“Elder Care”

Do you notice the background music playing in retail stores? I rarely do and am still surprised when my husband of more than 30 years comments on the particulars of what was playing after we leave. I am grateful to Ron Koertge for hearing the music in his favorite market and capturing his feelings in today’s poem, “Elder Care.” It made me smile and want to dance and reminded me that the right music, like the right poem, can lift our mood and change our perspective. See what you think.

Elder Care

My favorite market now has a Seniors First Hour.
The usual soft music designed to make shoppers
browse at their leisure has been replaced by
Dee Dee Sharp’s “Mashed Potato Time”
and Little Eva’s “The Loco-Motion.”

If we don’t follow Eva’s advice to the letter
and “make a chain now,” we do move a little faster
like robbers in our masks and gloves while a bearded
man waits in the parking lot with the motor running.

I’m considering some sad bananas when on
comes the “Peppermint Twist” by Joey Dee
and the Starliters. Some of us start to smile.
We sway above our sturdy shoes. We inch closer
with our carts. Just a little. In case somebody
even under the circumstances wants to forget
why we’re here and dance.

Ron Koertge

Here are video clips of the three songs mentioned in the poem. Warning: watching may result in spontaneous dancing.

“Elder Care” is from Together in a Sudden Strangeness: America’s Poets Respond to the Pandemic, edited by Alice Quinn, released in hardcover November 2020 and available now in e-book format. It’s a thoughtful snapshot of the early months of Covid-19. The title is from Pablo Neruda’s “Keeping Quiet,” which contains the lines “we would all be together/in a sudden strangeness.”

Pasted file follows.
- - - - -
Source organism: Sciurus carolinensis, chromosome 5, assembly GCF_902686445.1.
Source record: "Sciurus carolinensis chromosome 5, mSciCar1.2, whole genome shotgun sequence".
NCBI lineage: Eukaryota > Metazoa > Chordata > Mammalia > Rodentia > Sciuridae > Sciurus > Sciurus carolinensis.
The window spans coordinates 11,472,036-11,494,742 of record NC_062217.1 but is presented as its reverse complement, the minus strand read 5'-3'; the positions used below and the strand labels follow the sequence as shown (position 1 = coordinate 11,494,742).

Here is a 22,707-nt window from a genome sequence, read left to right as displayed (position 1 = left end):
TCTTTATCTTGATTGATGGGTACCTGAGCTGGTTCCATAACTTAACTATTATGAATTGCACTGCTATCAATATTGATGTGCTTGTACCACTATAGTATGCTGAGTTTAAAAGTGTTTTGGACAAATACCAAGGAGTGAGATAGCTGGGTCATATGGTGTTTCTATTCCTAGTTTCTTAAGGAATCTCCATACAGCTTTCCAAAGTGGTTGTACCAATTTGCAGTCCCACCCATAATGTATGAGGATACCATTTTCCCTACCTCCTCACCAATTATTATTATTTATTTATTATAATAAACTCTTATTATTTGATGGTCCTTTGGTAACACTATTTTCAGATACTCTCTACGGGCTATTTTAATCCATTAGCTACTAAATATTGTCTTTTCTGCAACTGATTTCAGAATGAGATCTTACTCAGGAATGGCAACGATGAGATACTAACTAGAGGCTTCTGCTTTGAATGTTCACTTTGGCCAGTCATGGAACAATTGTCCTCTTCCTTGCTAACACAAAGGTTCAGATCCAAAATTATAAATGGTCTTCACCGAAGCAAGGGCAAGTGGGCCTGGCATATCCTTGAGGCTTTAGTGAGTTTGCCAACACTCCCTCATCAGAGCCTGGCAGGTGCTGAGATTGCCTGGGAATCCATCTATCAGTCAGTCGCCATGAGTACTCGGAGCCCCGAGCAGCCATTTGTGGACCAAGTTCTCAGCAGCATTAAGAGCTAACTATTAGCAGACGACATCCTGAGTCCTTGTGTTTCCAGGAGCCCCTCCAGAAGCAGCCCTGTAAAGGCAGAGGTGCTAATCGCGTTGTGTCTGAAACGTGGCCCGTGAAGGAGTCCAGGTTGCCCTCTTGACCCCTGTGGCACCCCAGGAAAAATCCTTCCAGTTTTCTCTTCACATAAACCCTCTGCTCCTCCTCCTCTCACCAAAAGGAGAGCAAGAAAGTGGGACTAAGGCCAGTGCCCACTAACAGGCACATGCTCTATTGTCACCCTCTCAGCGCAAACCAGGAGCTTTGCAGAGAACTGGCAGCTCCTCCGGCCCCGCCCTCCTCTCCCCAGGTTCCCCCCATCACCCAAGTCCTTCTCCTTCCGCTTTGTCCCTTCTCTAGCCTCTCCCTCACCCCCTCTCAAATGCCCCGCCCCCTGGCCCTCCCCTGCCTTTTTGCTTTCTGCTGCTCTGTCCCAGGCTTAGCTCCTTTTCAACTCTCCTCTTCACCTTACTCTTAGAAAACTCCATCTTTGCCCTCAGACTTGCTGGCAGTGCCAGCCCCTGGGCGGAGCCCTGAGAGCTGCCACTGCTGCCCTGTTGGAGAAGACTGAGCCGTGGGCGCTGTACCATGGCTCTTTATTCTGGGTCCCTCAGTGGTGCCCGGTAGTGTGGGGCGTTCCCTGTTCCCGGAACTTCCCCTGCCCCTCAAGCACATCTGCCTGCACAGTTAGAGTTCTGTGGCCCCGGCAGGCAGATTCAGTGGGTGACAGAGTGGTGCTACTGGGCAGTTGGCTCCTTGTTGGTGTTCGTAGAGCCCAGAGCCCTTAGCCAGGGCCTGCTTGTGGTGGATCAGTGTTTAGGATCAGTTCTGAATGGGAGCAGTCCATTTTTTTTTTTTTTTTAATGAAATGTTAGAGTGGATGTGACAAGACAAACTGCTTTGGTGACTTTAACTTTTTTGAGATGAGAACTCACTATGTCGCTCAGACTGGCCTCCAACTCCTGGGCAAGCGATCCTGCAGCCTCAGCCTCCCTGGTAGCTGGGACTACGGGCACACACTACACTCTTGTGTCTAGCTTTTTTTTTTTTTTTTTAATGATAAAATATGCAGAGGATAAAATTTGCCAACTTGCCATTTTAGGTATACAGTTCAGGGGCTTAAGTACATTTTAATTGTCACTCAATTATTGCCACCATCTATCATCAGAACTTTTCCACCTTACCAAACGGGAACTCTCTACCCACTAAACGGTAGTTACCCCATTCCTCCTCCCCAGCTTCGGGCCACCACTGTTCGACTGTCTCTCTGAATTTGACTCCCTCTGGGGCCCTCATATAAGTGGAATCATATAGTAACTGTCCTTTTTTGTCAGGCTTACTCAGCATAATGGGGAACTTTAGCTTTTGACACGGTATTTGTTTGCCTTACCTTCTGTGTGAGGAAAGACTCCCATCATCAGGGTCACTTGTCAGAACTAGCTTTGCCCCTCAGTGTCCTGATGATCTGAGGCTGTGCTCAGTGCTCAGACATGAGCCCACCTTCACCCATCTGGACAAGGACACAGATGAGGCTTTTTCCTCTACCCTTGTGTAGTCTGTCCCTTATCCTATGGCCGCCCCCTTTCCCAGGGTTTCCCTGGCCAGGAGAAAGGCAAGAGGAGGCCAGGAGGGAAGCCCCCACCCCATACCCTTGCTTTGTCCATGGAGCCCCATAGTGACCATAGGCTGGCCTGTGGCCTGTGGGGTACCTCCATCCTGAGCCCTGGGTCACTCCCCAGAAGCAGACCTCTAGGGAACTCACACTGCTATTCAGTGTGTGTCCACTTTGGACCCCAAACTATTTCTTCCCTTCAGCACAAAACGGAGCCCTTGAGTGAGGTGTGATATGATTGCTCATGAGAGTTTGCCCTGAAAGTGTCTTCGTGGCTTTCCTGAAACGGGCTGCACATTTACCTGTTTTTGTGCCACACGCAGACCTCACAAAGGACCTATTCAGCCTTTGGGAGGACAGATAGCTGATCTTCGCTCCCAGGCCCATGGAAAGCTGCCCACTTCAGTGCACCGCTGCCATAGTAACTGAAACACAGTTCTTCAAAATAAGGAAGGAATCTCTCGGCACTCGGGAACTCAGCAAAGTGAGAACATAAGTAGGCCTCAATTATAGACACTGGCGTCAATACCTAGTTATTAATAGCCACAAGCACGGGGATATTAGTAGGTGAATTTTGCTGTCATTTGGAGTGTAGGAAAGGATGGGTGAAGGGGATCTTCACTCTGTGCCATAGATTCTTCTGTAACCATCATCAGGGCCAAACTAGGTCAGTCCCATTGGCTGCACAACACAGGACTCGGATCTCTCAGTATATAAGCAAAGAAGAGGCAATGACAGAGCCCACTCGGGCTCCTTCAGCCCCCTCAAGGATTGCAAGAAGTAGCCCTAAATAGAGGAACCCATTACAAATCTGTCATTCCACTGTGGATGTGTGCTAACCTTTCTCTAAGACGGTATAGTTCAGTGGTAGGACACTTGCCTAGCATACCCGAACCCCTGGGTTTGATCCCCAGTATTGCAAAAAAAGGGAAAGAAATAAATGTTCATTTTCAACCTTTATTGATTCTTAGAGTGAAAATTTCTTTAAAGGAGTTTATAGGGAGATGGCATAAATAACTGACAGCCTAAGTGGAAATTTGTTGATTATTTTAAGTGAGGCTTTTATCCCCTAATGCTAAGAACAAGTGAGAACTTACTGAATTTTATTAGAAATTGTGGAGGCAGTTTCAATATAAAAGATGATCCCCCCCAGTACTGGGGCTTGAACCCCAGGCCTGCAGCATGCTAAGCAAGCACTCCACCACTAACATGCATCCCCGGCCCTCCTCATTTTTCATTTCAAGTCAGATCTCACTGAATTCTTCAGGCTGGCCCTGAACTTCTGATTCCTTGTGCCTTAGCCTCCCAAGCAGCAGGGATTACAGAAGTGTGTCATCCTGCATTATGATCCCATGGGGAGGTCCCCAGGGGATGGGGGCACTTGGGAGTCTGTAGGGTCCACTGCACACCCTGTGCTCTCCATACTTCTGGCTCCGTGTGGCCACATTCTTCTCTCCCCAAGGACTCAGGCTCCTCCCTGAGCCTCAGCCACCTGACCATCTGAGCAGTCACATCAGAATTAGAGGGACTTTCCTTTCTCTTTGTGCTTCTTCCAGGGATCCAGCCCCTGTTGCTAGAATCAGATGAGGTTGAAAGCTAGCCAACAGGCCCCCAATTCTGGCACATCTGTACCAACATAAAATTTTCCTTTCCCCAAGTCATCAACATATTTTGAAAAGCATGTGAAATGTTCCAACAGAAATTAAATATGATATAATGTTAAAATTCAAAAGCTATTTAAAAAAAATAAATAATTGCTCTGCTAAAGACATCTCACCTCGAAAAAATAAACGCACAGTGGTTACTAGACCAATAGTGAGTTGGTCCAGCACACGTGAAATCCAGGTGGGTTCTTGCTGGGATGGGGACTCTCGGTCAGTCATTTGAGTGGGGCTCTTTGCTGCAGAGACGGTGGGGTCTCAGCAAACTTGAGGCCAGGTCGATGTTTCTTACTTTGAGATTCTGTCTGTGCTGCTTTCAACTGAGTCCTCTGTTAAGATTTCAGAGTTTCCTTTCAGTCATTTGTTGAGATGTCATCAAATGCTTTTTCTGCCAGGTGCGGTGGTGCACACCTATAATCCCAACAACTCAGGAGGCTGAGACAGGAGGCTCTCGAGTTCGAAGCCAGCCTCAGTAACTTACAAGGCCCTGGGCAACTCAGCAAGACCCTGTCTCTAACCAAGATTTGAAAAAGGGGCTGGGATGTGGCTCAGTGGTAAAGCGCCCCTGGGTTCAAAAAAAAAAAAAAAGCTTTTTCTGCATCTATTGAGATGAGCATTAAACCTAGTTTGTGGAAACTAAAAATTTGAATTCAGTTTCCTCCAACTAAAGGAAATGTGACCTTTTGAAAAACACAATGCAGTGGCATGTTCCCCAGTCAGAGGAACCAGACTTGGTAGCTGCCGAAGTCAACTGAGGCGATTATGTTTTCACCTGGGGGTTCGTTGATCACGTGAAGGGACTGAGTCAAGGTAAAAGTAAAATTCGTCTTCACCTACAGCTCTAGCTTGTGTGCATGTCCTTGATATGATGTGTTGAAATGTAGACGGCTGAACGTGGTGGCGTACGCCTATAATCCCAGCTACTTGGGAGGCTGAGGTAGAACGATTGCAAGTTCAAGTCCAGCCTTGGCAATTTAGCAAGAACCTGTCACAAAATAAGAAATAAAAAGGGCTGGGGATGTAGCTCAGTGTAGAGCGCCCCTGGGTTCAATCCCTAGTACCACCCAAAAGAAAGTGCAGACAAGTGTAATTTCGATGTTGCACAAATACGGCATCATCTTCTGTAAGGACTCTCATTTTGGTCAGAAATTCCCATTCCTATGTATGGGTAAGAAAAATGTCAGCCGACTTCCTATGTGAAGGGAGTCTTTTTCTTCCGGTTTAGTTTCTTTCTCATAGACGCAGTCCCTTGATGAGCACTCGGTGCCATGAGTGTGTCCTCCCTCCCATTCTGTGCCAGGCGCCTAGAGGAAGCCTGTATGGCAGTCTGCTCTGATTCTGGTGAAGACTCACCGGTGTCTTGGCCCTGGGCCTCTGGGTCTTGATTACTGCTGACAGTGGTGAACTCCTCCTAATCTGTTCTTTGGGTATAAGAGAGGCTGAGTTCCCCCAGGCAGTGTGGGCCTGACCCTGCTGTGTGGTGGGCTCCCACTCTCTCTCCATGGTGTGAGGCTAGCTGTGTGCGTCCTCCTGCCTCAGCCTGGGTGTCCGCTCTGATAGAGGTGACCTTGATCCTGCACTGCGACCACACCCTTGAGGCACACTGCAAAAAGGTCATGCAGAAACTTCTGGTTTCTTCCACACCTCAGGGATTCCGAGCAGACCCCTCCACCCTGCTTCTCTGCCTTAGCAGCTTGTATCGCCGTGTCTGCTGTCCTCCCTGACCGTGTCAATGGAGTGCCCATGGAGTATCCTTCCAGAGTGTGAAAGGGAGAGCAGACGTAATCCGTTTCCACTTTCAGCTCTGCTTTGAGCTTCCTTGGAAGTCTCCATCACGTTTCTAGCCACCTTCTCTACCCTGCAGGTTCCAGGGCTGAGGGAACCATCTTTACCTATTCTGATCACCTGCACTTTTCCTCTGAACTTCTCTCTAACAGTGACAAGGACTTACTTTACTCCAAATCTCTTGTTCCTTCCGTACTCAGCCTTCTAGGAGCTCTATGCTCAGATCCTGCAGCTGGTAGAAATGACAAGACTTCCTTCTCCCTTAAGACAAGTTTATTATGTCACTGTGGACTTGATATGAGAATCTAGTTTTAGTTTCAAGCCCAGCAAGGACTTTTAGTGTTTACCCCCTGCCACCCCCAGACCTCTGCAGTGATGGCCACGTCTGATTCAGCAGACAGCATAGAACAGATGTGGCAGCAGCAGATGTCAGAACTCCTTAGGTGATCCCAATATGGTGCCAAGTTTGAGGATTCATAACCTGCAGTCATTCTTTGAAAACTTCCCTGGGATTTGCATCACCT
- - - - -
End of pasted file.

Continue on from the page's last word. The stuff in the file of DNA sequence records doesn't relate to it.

“Elder Care” by Ron Koertge, Together in a Sudden Strangeness: America’s Poets Respond to the Pandemic, edited by Alice Quinn, 2020. Copyrighted material used for educational or therapeutic purposes.

Photo: “Dance like no one’s watching” Canadian Mental Health Association


  1. Thanks, Patti. I enjoyed reading this post! Here in Perth, Australia, things are fairly OK at the moment, but earlier in the year people seemed to forget about social distancing in supermarkets. We also had “Seniors Hours” early in the morning and also “Health Workers Hour”. It’s a great idea.

    Liked by 1 person

  2. Having just come back from the supermarket in high dudgeon this morning – sat down with my coffee and read the poem elder care – it brought a smile to my face. Sainsbury’s does not play any music which considering the usual is a blessing but the poem and the 3 tracks – much more preferable! Thanks for sharing. Px

    Liked by 1 person

  3. Music is definitely important in a store. I was in Job Lot today and they were playing Cold Play’s “Jerusalem Bells.” I love that song. I even had it as my ring tone at one time. I was praying no one would have to make an announcement over the intercom and interrupt it. Music in stores can make or break a place. At least I think so.

    Liked by 1 person

  4. Love the poem — and the music clips. I’m a terrible dancer, but you can bet your bottom dollar I’ll be skipping around the track to those tunes in the weeks ahead!

    Liked by 1 person

  5. I avoid the Donalan’s supermarket in Acton at all costs because of the playlist. It’s unnerving to shop while listening to music that sounds one funeral dirge after the next. I’ve left a couple of comments in their Suggestion Box, but to no avail. Roche Brothers is further, but its well worth the extra drive time.

    Liked by 1 person

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